Mechanical Engineering Faculty Research


Constraint Effects on the Ductile-to-Cleavage Transition Temperature of Ferritic Steels: A Weibull Stress Model

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This study examines crack front length and constraint loss effects on cleavage fracture toughness in ferritic steels at temperatures in the ductile-to-brittle transition region. A local approach for fracture at the micro-scale of the material based on the Weibull stress is coupled with very detailed three-dimensional models of deep-notch bend specimens. A new non-dimensional function g(M) derived from the Weibull stress density describes the overall constraint level in a specimen. This function remains identical for all geometrically similar specimens regardless of their absolute sizes, and thus provides a computationally simple approach to construct (three-dimensional) fracture driving force curves σw vs. J, for each absolute size of interest. Proposed modifications of the conventional, two-parameter Weibull stress expression for cumulative failure probability introduce a new threshold parameter σw−min. This parameter has a simple calibration procedure requiring no additional experimental data. The use of a toughness scaling model including σw−min>0 increases the deformation level at which the CVN size specimen loses constraint compared to a 1T SE(B) specimen, which improves the agreement of computational predictions and experimental estimations. Finally the effects of specimen size and constraint loss on the cleavage fracture reference temperature T 0 as determined using the new standard ASTM E1921 are investigated using Monte Carlo simulation together with the new toughness scaling model.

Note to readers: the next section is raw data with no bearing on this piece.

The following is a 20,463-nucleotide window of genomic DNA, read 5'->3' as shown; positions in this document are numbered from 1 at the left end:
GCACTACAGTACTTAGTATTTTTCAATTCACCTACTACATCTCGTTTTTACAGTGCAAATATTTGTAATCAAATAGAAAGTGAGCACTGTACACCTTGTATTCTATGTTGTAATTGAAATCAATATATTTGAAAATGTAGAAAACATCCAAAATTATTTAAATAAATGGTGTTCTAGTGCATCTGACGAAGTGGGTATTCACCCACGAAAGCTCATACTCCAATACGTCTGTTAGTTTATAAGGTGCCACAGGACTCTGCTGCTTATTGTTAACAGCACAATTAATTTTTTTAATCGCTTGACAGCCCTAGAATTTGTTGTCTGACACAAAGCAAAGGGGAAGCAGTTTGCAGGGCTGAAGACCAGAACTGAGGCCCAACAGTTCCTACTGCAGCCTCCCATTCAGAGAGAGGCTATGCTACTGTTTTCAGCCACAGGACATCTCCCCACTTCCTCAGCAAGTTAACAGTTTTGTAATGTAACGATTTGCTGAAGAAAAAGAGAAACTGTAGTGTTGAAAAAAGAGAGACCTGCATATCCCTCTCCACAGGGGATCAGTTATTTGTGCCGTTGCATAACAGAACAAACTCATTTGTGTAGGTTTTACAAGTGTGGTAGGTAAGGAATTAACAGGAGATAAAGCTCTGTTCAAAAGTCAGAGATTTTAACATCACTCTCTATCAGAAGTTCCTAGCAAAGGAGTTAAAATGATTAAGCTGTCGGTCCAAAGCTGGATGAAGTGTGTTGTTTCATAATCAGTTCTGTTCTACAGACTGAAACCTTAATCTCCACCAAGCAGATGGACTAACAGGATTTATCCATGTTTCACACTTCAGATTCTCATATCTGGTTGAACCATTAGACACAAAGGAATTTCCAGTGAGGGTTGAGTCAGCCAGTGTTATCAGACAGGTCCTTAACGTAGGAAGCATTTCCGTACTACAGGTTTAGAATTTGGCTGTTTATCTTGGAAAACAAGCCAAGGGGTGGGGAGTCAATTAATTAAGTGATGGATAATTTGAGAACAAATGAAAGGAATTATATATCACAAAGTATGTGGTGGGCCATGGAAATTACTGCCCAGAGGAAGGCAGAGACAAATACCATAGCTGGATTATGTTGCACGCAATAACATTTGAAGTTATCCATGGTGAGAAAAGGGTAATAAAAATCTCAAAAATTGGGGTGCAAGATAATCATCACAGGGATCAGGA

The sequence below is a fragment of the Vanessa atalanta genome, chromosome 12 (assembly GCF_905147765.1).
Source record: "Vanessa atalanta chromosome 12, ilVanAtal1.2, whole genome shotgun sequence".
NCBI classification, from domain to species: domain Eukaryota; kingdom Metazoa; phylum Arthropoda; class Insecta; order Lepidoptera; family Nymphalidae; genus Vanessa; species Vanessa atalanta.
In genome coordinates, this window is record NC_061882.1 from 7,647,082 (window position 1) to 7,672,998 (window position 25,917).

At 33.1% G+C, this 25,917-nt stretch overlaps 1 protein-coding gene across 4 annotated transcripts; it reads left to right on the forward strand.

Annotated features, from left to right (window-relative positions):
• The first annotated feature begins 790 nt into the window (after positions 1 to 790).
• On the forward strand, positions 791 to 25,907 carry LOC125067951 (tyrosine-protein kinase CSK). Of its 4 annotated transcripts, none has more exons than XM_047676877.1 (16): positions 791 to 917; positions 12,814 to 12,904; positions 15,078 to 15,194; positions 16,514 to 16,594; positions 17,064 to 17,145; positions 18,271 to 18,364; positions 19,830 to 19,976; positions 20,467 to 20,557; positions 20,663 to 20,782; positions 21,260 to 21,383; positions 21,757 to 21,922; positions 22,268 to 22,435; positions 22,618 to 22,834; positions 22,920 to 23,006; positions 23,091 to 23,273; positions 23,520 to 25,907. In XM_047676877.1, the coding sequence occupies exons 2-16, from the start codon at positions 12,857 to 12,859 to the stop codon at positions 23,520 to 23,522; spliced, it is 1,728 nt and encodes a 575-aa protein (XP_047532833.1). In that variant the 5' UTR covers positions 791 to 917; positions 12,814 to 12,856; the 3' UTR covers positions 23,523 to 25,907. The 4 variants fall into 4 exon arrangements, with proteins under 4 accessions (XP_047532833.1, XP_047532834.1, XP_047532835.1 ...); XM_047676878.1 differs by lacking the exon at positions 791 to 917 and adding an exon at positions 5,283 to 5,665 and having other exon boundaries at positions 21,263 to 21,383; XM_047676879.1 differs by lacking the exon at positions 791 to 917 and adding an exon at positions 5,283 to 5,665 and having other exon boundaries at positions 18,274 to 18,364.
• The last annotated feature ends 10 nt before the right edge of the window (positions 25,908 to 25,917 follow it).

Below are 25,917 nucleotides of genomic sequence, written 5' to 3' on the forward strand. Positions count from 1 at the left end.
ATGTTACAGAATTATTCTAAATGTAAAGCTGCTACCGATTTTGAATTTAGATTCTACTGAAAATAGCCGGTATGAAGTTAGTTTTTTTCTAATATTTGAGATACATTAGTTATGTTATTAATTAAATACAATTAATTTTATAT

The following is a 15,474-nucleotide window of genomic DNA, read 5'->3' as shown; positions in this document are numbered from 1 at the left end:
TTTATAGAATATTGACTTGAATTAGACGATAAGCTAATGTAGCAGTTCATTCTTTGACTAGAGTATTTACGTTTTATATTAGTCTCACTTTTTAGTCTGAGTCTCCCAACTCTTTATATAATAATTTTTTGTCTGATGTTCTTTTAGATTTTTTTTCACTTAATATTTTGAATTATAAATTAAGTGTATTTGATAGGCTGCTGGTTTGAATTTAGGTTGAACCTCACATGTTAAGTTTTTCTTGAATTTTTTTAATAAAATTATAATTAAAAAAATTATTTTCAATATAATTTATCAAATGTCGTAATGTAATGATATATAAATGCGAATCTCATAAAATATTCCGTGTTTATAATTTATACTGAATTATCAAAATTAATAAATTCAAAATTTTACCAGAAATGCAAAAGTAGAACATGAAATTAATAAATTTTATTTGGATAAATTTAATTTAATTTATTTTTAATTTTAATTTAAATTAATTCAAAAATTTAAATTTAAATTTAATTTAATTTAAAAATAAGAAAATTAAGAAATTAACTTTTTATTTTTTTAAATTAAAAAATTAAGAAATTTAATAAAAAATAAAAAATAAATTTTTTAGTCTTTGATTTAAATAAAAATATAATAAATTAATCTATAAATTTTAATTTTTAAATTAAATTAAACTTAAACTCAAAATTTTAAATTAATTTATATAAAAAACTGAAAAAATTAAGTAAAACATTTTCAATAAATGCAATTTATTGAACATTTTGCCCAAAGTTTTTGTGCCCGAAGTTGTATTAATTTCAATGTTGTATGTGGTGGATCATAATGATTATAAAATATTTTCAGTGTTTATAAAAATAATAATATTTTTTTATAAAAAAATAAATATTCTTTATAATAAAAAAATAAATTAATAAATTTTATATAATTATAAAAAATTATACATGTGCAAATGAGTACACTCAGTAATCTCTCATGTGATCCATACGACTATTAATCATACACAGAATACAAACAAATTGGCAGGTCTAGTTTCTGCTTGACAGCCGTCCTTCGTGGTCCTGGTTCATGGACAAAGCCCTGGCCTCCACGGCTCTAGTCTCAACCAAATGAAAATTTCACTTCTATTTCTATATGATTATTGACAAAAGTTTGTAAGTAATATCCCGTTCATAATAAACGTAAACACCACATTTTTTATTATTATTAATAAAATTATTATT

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International Journal of Fracture





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